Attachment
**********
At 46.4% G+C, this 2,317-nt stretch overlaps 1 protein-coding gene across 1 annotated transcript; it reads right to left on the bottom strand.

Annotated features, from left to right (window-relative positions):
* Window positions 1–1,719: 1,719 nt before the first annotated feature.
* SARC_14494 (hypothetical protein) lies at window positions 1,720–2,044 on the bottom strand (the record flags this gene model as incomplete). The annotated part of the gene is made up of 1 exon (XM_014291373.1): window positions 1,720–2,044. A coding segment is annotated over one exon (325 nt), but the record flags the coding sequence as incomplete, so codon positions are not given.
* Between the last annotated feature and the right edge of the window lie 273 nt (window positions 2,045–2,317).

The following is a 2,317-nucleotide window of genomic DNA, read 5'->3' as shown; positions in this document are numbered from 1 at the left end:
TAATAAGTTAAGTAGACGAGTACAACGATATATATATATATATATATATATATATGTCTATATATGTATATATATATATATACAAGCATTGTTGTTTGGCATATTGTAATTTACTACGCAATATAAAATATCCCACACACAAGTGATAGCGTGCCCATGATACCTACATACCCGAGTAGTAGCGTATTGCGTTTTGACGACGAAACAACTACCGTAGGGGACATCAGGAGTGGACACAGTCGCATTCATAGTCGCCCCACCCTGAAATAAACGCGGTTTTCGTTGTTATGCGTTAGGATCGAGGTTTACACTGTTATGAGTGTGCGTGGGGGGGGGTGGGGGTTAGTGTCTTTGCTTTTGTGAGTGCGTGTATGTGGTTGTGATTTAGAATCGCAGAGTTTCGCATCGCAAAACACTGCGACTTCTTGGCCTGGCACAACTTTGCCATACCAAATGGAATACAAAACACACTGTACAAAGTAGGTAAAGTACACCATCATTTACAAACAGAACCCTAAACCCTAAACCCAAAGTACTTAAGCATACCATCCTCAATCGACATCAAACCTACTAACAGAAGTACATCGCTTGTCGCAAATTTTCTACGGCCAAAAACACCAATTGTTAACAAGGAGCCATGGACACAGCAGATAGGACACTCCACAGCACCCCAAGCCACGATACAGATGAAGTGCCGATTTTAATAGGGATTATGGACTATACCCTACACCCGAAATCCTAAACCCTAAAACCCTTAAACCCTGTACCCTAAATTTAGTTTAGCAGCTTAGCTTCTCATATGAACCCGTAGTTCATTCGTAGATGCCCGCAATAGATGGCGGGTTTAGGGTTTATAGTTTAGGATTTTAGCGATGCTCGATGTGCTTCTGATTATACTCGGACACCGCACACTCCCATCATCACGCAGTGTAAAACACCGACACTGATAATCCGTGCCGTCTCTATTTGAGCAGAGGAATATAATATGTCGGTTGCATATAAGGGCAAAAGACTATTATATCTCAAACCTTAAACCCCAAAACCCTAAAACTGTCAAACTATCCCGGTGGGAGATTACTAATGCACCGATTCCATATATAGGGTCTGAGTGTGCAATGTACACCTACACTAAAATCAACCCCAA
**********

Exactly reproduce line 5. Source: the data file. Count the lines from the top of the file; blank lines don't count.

* Between the last annotated feature and the right edge of the window lie 273 nt (window positions 2,045–2,317).